In addition, the plaintiff should only name those defendants who were personally involved in the claims against him. A defendant cannot be held liable under 42 USC §1983 unless the plaintiff can demonstrate that the defendant's caused or participated in the alleged constitutional violation. McBride v. Soos, 679 F.2d 1223, 1227 (7th Cir. 1982). Also, the mere fact that an individual was a supervisor is insufficient to establish liability because the doctrine of respondeat superior (supervisor liability) does not apply to actions filed under 42 USC §1983. Pacelli v. DeVito, 972 F.2d 871, 877 (7th Cir. 1992). A supervisor cannot be held liable for the errors of his subordinates.

The plaintiff has filed various other motions including: a motion for appointment of counsel [d/e 3]; a motion for sanctions [d/e 10] and motions for temporary restraining orders. [d/e 9, 11, 13] The motions are denied. The court cannot consider the motion for appointment of counsel until the plaintiff has clearly articulated his claims.

The purpose of a temporary restraining order is usually to preserve the status quo for a brief period until a hearing can be held on a request for a preliminary injunction." Higgason v. Swihart, 1994 WL 818229 (N.D. Ind. 1994) The purpose of a preliminary injunction is to preserve the status quo pending a final hearing on the merits of the case. American Hospital Ass'n v. Harris, 625 F.2d 1328, 1330 (7th Cir. 1980) "A preliminary injunction is an extraordinary remedy that is only granted where there is a clear showing of need." Cooper v. Salazar, 196 F.3d 809, 813 (7th Cir. 1999).

The prerequisites to the granting of a preliminary injunction are well established. To support the issuance of a preliminary injunction, a plaintiff must demonstrate: (1) a reasonable likelihood of success on the merits; (2) the inadequacy of a remedy at law; (3) the existence of irreparable harm if the injunction is not issued; (4) the threat of harm to the plaintiff outweighs the threatened harm to the defendant if the injunction were issued; and (5) the granting of a preliminary injunction will not disserve the public interest. Somerset House, Inc. v. Turnock, 900 F.2d 1012, 1014-15 (7th Cir. 1990). The plaintiff must satisfy each of these elements to prevail. Id at 1015 The plaintiff has not met this burden. The plaintiff simply says that "some of the defendants I've named are known for beating prisoners and planting contraband in cells." (Plain Memo #9, p 2) The plaintiff makes no specific claims that the defendants have taken action against him.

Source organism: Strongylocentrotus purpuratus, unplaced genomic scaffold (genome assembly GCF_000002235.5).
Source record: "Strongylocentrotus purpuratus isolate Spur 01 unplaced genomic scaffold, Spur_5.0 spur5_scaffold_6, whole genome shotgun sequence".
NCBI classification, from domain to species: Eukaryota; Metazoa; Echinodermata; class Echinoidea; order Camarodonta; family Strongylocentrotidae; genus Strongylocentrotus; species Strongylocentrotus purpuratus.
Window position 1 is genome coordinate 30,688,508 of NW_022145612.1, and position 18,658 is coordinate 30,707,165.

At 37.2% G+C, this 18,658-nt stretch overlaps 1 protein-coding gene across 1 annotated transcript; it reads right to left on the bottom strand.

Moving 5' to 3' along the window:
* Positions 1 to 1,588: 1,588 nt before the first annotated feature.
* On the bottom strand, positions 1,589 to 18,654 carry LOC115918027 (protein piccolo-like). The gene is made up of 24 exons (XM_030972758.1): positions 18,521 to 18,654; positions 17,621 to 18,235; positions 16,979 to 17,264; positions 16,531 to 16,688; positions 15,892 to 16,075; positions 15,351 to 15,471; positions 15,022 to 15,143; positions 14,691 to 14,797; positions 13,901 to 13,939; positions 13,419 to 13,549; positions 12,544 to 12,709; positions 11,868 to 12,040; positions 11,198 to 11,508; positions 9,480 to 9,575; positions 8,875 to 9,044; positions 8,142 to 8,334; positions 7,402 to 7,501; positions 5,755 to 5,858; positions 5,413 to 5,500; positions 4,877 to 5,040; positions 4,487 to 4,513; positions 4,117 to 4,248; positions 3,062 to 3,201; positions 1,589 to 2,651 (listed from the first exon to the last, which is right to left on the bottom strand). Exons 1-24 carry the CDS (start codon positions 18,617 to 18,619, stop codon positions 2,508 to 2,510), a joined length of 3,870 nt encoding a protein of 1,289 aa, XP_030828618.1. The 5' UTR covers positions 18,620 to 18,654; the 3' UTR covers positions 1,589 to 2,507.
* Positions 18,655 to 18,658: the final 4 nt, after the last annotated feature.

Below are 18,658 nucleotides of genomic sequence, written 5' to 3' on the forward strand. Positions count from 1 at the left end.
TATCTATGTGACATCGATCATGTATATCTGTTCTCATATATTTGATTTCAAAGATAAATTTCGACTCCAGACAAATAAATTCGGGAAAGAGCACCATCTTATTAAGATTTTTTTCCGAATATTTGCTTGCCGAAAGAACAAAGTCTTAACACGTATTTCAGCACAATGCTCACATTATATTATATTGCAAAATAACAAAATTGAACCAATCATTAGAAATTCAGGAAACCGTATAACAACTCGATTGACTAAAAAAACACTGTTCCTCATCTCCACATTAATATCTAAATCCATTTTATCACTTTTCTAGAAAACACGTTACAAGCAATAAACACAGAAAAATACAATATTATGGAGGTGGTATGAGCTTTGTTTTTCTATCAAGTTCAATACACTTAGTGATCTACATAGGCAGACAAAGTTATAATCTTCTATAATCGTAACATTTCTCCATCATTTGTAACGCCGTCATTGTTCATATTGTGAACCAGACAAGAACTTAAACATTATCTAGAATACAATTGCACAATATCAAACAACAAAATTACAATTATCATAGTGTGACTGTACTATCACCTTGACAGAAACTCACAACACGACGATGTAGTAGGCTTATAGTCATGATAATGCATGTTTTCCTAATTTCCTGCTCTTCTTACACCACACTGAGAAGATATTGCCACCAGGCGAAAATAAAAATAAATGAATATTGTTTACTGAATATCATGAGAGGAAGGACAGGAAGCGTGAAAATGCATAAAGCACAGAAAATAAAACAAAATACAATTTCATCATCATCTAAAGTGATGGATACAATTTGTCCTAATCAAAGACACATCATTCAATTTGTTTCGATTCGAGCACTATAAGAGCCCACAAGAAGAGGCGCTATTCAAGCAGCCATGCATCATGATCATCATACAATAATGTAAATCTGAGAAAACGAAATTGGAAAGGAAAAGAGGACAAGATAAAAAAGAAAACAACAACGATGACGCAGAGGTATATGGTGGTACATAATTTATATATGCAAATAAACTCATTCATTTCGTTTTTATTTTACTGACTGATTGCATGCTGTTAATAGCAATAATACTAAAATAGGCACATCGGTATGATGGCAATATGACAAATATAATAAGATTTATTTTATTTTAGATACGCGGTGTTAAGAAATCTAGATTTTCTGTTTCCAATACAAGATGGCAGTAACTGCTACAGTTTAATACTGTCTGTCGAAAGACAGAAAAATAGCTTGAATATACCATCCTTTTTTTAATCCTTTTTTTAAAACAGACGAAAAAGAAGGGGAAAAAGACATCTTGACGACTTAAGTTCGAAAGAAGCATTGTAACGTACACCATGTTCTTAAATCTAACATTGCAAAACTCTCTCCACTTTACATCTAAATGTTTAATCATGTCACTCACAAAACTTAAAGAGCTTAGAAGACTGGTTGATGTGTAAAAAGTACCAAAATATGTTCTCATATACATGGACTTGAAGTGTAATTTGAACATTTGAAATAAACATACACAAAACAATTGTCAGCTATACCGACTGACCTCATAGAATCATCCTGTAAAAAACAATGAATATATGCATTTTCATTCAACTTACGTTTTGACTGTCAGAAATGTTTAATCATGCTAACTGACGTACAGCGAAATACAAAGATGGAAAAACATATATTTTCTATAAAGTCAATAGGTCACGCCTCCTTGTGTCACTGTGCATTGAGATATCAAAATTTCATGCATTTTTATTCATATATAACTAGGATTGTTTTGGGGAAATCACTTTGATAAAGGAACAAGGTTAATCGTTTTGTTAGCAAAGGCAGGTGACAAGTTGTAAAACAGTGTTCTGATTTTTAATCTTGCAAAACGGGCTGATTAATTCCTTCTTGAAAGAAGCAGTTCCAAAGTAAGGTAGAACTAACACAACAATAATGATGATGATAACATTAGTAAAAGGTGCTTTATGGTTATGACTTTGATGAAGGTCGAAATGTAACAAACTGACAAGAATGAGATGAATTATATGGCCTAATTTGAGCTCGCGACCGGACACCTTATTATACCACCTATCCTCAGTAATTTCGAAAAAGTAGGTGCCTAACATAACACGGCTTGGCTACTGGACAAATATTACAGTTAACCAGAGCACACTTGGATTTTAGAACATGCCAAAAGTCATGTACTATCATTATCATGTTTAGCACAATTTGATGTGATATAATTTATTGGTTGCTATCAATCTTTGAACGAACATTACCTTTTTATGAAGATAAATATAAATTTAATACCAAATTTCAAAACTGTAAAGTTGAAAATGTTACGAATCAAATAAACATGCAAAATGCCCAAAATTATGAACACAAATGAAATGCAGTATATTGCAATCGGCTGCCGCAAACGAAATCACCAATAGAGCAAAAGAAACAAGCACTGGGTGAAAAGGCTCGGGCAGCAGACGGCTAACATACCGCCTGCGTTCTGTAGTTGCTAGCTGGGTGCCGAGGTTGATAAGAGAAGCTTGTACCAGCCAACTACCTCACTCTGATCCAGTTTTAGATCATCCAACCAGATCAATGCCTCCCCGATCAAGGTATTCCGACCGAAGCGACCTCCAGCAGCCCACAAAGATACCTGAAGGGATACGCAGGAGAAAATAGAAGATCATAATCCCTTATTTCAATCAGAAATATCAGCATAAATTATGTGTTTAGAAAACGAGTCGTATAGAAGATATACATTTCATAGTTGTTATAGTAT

The plaintiff's motion for sanctions is actually an affidavit the plaintiff has filed with the court complaining that he was moved to a hot cell and officers went through his papers. [d/e 10] This is not a proper filing with the court. The plaintiff may use the grievance process at the prison to address his concerns. The plaintiff is also admonished not to file random affidavits with the court. [d/e 10, 12]. The plaintiff may file clearly labeled motions or responses to motions or court orders.


1) The plaintiff's complaint is dismissed as a violation of Rules 8, 18 and 20 of the Federal ...